Girls – We Never Asked For Gospel Singers…

Ian Maleney spoke with JR White of San Francisco’s Girls ahead of today’s release of their new album Father, Son, Holy Ghost.

Ian Maleney spoke with JR White of San Francisco’s Girls ahead of the release today of their new album Father, Son, Holy Ghost.


Girls burst upon the scene in 2009 with the release of their debut album, Album, which spawned the alt-anthem singles ‘Lust for Life‘ and ‘Laura‘. Front-man Christopher Owens regaled the music press worldwide with tales of his childhood as part of the Children Of God cult while the gleefully weird pop songs that emerged from this unusual development made for great summer sing-a-longs. Returning now with album number two, Father, Son, Holy Ghost, the the ever-present duo of Owens and Chet “JR” White seem to have avoided second-album syndrome completely. With a charming sense of curiosity and innocence, the two San Francisco residents have crafted one of the year’s finest, weirdest pop records. Drawing on the unsettling kind of twee that Lou Reed imbued The Velvet Undergound with, as well as Beach Boys harmonies and Neil Young style guitar freak-outs, Father, Son, Holy Ghost is an ambitious and bright record that shows no sign of nerves or inhibition.

JR White explains that it was a big change in many ways for the two men at the head of this indie phenomenon. “Well with the new album, we tried to make it more a whole band situation and less like Christopher and I doing loads of stuff ourselves. We brought in our friend and old guitar player, John Anderson and a new drummer and Darren Weiss. We recorded it in this weird basement that some guy was running, this strange kind of large concrete room that was filled with loads of gear and whatnot. We just got the keys, locked the door and sat in there for a month. We didn’t really come out until it was done.”

Do you feel there was an attempt to make a more polished or professional kind of record this time around? “I guess we were probably trying to do that all the time, definitely with whatever equipment we have. I’m trying to make the guitars sound like their right in front of you and trying to find a clarity but still have interesting and somewhat original sounds, like the tones would be original and not stale.”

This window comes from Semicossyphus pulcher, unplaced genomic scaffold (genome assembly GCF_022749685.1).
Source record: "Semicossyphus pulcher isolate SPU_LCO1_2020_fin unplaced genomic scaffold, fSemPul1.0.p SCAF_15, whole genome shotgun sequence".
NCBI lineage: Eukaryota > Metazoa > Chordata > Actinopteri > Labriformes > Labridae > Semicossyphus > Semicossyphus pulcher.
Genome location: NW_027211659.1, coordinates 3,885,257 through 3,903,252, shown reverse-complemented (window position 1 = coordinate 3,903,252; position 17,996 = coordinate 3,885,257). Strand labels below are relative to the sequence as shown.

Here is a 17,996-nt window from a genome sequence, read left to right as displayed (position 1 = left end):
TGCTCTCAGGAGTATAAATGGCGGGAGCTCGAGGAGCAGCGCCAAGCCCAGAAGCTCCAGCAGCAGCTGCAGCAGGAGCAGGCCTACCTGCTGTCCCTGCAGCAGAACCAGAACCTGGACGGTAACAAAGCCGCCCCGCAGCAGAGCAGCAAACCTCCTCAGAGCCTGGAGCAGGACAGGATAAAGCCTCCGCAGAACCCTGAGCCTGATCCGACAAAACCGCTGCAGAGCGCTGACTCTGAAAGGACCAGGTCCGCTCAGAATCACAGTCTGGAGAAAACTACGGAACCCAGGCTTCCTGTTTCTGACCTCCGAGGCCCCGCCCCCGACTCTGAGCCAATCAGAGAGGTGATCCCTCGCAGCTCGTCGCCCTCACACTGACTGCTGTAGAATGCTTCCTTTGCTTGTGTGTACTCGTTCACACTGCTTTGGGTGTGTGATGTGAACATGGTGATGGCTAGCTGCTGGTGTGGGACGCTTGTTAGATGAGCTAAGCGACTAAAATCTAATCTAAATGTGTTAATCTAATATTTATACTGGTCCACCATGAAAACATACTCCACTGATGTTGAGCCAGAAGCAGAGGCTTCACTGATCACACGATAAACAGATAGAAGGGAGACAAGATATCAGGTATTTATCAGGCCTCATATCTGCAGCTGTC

White does still believe in an underlying Girls sound though, one that it would be impossible and pointless to run from. “I feel like, with our band, what we bring to the table is like a filter where no matter how much we go over it, there’s always going to be something a little strange and off-kilter about it. So I kind of wanted to find those things and put them out in the forefront a little bit with the production.”

Despite being a talented engineer in his own right, White thought it would be a good idea to bring in a true professional for this album and the difference is plain to hear on the album, which sonically outshines it’s predecessor in just about every way. “We wanted to hire someone who had made big records and had worked at a commercial level. I wanted someone who was working like ten years ago when people were making records for six months and of kind brings that side of the production value to the table. The guy we found was young, cool and overwhelmingly positive. He liked good music. I remember calling Chris and going, he’s really positive. Like, we can both get in such negative slumps when working so it’s good to have balance. So yeah, that was definitely the plan, to make a record that sounds competitive up against any other record you know? Clear, strong.”

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